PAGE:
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Report: EU could pass legislation next week ending Apple's Lightning connector
- The EU may finally adopt legislation to standardize device chargers on June 7.
- The legislation would require USB-C for all smartphones and tablets, which would mean the end of the Apple Lightning connector in Europe.
- Lawmakers are undecided on when it will go into effect and whether to apply the law to laptops.
After years of toying with the idea and months of working to implement it, the EU looks poised to formally adopt legislation that would require all phone and tablet manufacturers to standardize on USB-C chargers.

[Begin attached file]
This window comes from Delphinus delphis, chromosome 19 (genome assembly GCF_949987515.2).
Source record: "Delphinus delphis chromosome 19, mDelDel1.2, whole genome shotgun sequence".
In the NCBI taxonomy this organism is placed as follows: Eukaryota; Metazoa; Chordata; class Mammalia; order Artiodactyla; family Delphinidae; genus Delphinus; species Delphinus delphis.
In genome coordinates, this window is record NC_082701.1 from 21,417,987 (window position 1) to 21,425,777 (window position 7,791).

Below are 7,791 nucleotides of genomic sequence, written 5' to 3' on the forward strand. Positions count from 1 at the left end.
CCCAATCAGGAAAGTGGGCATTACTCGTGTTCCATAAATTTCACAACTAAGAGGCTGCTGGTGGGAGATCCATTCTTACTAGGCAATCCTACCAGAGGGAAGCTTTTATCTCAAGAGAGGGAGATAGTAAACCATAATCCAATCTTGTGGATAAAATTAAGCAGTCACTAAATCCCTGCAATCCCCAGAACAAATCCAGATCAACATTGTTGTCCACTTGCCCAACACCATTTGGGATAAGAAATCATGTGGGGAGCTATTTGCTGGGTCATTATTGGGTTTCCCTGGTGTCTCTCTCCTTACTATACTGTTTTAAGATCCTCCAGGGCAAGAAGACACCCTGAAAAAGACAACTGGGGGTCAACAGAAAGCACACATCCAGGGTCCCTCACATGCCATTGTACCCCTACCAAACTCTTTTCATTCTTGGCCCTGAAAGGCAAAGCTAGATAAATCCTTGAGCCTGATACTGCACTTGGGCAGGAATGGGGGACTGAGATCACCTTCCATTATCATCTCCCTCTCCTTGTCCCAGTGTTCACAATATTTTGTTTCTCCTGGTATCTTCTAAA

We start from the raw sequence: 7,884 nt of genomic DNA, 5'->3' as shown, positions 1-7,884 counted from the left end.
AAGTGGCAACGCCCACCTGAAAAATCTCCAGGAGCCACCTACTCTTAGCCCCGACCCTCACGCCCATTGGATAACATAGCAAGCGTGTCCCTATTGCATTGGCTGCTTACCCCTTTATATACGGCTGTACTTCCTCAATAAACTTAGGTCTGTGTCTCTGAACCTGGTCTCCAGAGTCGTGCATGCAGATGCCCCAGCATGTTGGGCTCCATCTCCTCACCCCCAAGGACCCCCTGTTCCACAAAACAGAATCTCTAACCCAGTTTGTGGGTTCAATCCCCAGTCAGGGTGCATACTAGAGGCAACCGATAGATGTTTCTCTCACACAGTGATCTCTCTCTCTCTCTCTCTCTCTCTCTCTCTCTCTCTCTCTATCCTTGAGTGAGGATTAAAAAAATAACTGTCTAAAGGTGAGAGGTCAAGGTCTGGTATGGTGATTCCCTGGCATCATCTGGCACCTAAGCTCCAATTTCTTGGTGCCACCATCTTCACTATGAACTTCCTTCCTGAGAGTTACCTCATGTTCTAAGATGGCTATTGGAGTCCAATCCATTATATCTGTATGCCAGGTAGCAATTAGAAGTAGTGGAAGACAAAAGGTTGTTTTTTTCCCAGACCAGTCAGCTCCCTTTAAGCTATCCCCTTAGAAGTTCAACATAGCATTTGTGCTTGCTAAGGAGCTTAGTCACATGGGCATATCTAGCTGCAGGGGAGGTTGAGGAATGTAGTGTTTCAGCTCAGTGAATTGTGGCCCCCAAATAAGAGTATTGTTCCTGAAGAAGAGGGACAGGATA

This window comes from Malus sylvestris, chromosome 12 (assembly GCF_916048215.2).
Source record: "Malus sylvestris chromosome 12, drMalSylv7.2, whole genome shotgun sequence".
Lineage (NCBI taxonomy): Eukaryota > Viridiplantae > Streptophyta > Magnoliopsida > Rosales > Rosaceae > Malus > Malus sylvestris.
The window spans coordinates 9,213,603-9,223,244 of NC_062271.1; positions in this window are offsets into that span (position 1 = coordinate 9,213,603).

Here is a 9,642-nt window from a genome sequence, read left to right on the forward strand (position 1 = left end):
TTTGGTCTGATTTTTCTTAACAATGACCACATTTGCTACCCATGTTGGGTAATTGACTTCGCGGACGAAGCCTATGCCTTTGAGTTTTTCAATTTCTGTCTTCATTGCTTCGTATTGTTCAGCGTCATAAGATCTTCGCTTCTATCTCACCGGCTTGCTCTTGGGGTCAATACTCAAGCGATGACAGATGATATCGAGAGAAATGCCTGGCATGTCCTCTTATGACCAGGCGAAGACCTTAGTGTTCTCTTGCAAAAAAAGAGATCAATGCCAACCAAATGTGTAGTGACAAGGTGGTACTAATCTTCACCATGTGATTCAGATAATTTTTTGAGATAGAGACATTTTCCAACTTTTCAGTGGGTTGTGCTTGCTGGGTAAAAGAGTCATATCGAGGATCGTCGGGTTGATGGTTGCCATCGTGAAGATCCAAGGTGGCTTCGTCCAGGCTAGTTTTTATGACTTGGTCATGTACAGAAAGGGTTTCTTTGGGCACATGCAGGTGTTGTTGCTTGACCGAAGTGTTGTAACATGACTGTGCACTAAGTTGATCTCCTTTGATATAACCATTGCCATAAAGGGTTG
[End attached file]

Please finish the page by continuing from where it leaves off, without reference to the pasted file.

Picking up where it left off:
The EU’s Internal Market and Consumer Protection Committee voted 43—2 in April to proceed with legislation that would require manufacturers to adopt USB-C for device charging. The latest version of the proposal expands its scope beyond smartphones and tablets to include laptops, cameras, handheld gaming consoles, and more. According to Reuters, EU countries and lawmakers are on the verge of adopting the legislation as early as June 7.
Read more: The best USB-C cables you can buy
There are still some issues to be worked out. For example, it’s not clear if laptops will be included in the final version, despite lawmakers pressing for it. Similarly, lawmakers want the legislation to take effect as early as 2025, but individual countries and the EU Commission want a longer adoption period to give manufacturers adequate time to modify their designs.
Apple has been the biggest opponent of the legislation, as the company relies extensively on its own Lightning port on the iPhone and some iPads. In contrast, the Mac, iPad Pro, and iPad Air use USB-C. Google and other Android makers will be largely unaffected.